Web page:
In order to promote and achieve unity in Canada, the French Canadians contend that they are doing the right thing in according the English minority in our Province of Quebec every right and prerogative. They ask only that the same be done for them in the rest of Canada, the common Fatherland. It is certain that our two races have everything to gain by standing together, come what may. We will stand together if Canadianism is understood to be the result of tolerance and mutual respect for one's neighbor, his characteristics and his culture. And it is by learning and speaking our neighbor's language as he learns and speaks ours that we shall first show proof of our desire to communicate directly with him and establish such friendly relations that national teamwork shall become a total reality. The ideal would be for English Canadians to speak French as their second language, just as we French Canadians have English as our second language.
If I might add a personal word, I would say that I myself have a very warm feeling and admiration for my English-speaking fellow-Canadians and Americans, just as many of them show that they have for French Canada. I fervently hope that this reciprocal regard shows the real trend of feeling. We should all strive to make it more general. Unity cannot be achieved by pitting one part of a body against another, whether the body be human, social or political. The crushing of one element can only result in dwarfing the whole.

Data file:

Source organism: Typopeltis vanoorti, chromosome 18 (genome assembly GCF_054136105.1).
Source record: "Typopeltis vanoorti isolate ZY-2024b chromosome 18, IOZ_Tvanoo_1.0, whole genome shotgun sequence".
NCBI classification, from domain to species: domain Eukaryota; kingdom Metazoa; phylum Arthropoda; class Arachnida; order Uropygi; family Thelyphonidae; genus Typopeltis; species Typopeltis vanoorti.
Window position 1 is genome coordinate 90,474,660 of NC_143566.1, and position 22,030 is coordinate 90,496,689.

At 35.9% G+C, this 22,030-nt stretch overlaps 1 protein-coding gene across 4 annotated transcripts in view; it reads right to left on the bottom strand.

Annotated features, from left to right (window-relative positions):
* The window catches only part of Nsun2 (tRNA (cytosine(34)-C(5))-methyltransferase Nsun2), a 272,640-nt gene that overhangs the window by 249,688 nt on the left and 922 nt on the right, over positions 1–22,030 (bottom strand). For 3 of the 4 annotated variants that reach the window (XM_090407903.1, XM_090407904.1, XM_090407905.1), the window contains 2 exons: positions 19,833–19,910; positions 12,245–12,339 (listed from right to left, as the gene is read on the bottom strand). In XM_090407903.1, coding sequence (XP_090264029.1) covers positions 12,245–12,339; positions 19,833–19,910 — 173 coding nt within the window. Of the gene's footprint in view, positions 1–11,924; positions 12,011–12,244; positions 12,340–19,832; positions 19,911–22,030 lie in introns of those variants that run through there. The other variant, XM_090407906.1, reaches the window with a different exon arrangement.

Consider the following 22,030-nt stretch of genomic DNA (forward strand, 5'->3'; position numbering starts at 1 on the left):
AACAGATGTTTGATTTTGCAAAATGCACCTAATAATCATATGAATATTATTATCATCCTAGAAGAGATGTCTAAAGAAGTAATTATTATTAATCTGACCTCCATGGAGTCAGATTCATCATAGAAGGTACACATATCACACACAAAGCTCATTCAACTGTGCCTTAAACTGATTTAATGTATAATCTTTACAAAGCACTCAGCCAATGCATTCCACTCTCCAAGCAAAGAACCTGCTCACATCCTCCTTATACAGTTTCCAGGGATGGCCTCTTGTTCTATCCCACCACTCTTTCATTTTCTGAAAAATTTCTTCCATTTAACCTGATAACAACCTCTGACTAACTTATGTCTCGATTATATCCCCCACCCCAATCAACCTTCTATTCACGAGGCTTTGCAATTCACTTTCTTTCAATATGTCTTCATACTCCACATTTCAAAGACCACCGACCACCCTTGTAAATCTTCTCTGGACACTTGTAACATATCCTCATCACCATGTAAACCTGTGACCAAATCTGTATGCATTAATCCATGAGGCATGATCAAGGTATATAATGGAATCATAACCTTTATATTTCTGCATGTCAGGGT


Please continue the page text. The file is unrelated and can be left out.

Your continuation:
Diversity cannot hamper unity. Diversity, by enriching it, strengthens unity. In strengthening it, it gives it a more cogent sense of order. Unity in diversity should therefore be the slogan not only of French Canadians, but also of all Canadians, of all the citizens of the United States, of all the inhabitants of Latin America, of all the people of France, of all the peoples of the British Commonwealth of Nations. Is it not the expression of true civilization? And it is the civilization which we each hold as our own, and which we all have in common, that we are fighting to safeguard and to raise to an ever higher level.
[i] Of course, as the English became more and more Canadian, an ever-increasing number of English-speaking persons began to think as the French Canadians did on the subject.